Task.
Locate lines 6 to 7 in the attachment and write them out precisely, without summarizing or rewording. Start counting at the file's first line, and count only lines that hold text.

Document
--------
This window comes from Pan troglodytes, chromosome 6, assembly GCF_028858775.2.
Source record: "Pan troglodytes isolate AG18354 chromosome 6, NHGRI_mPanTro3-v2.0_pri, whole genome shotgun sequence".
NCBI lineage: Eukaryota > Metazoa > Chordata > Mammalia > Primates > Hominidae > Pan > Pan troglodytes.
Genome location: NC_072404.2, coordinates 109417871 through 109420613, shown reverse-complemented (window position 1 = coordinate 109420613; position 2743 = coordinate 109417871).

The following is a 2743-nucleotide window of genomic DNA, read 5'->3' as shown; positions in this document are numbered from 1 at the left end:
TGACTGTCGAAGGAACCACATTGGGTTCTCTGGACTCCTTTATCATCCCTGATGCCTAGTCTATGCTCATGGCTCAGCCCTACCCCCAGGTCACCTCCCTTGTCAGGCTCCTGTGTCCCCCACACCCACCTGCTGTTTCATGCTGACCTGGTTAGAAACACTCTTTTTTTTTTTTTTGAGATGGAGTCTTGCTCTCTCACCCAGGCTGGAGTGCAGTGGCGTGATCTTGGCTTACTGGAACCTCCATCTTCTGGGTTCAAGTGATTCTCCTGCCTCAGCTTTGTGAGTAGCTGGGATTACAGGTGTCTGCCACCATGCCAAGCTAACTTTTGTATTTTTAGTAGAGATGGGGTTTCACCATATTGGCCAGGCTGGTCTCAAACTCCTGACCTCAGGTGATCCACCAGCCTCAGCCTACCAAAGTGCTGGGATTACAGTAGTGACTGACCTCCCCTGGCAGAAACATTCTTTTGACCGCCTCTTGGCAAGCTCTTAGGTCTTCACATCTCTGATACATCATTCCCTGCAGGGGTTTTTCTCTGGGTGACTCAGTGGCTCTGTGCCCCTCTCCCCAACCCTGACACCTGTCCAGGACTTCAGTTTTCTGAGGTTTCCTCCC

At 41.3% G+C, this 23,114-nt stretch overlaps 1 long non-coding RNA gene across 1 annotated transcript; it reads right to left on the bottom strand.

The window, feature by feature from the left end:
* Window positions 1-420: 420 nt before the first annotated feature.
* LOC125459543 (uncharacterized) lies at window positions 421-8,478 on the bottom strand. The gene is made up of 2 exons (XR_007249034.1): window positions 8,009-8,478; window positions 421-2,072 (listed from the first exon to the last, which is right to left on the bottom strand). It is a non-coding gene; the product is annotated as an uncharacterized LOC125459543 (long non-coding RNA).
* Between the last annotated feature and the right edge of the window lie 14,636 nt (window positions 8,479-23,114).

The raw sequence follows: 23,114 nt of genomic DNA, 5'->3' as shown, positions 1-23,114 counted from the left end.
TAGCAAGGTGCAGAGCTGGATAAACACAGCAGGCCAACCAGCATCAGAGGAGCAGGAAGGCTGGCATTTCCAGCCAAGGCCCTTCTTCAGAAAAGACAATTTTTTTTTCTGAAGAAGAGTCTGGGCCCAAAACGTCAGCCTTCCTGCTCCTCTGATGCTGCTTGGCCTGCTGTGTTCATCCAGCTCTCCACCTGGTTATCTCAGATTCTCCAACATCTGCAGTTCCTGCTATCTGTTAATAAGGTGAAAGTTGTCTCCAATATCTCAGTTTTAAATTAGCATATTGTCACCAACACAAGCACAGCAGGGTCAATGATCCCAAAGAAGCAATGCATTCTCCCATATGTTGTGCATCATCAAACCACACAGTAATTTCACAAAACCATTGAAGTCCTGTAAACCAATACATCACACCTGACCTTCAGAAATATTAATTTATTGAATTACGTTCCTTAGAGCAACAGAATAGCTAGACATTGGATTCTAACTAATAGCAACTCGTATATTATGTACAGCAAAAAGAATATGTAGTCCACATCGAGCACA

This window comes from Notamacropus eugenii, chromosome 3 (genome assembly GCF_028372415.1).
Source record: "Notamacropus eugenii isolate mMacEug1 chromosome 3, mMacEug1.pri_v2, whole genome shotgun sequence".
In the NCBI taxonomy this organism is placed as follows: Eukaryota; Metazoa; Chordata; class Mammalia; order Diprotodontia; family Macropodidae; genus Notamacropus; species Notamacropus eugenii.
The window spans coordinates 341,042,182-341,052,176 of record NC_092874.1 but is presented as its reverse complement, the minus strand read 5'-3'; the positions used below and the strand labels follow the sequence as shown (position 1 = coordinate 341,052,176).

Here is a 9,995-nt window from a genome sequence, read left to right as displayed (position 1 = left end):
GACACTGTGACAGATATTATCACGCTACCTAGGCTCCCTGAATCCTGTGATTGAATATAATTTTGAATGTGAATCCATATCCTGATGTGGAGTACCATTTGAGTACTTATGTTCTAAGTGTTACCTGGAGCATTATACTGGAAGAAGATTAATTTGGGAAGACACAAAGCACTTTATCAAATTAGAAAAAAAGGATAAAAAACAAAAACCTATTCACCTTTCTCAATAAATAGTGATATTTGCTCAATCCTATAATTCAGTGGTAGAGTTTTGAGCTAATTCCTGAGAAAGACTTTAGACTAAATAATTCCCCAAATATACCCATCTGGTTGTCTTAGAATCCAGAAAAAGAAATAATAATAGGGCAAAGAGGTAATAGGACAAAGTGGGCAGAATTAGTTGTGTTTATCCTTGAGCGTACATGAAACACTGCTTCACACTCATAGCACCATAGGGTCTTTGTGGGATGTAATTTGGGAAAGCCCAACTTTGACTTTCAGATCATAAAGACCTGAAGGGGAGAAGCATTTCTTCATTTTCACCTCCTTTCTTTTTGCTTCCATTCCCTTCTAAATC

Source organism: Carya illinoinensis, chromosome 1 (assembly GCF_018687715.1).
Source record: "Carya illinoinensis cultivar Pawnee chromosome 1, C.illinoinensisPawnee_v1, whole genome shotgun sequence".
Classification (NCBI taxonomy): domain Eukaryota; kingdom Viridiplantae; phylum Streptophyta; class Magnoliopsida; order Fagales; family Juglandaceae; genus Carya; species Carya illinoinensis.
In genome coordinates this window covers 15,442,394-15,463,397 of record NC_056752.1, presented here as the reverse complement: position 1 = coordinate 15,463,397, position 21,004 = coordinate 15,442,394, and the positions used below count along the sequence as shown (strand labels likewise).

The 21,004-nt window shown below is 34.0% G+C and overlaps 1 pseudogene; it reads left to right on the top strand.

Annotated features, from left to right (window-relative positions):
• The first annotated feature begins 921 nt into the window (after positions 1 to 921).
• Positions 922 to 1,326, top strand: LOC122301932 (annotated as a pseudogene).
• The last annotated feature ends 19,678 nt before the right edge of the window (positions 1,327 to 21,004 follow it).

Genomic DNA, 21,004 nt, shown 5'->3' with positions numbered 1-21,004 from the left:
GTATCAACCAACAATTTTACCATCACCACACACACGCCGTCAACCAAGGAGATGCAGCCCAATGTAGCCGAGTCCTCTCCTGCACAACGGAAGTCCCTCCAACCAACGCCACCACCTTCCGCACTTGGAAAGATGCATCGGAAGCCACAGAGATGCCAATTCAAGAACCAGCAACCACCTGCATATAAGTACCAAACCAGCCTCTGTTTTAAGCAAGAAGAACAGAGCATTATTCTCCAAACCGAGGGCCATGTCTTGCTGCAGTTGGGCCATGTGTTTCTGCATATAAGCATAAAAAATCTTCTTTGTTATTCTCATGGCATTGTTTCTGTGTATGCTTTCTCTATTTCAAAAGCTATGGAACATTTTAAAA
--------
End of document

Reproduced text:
TGACTGTCGAAGGAACCACATTGGGTTCTCTGGACTCCTTTATCATCCCTGATGCCTAGTCTATGCTCATGGCTCAGCCCTACCCCCAGGTCACCTCCCTTGTCAGGCTCCTGTGTCCCCCACACCCACCTGCTGTTTCATGCTGACCTGGTTAGAAACACTCTTTTTTTTTTTTTTGAGATGGAGTCTTGCTCTCTCACCCAGGCTGGAGTGCAGTGGCGTGATCTTGGCTTACTGGAACCTCCATCTTCTGGGTTCAAGTGATTCTCCTGCCTCAGCTTTGTGAGTAGCTGGGATTACAGGTGTCTGCCACCATGCCAAGCTAACTTTTGTATTTTTAGTAGAGATGGGGTTTCACCATATTGGCCAGGCTGGTCTCAAACTCCTGACCTCAGGTGATCCACCAGCCTCAGCCTACCAAAGTGCTGGGATTACAGTAGTGACTGACCTCCCCTGGCAGAAACATTCTTTTGACCGCCTCTTGGCAAGCTCTTAGGTCTTCACATCTCTGATACATCATTCCCTGCAGGGGTTTTTCTCTGGGTGACTCAGTGGCTCTGTGCCCCTCTCCCCAACCCTGACACCTGTCCAGGACTTCAGTTTTCTGAGGTTTCCTCCC

At 41.3% G+C, this 23,114-nt stretch overlaps 1 long non-coding RNA gene across 1 annotated transcript; it reads right to left on the bottom strand.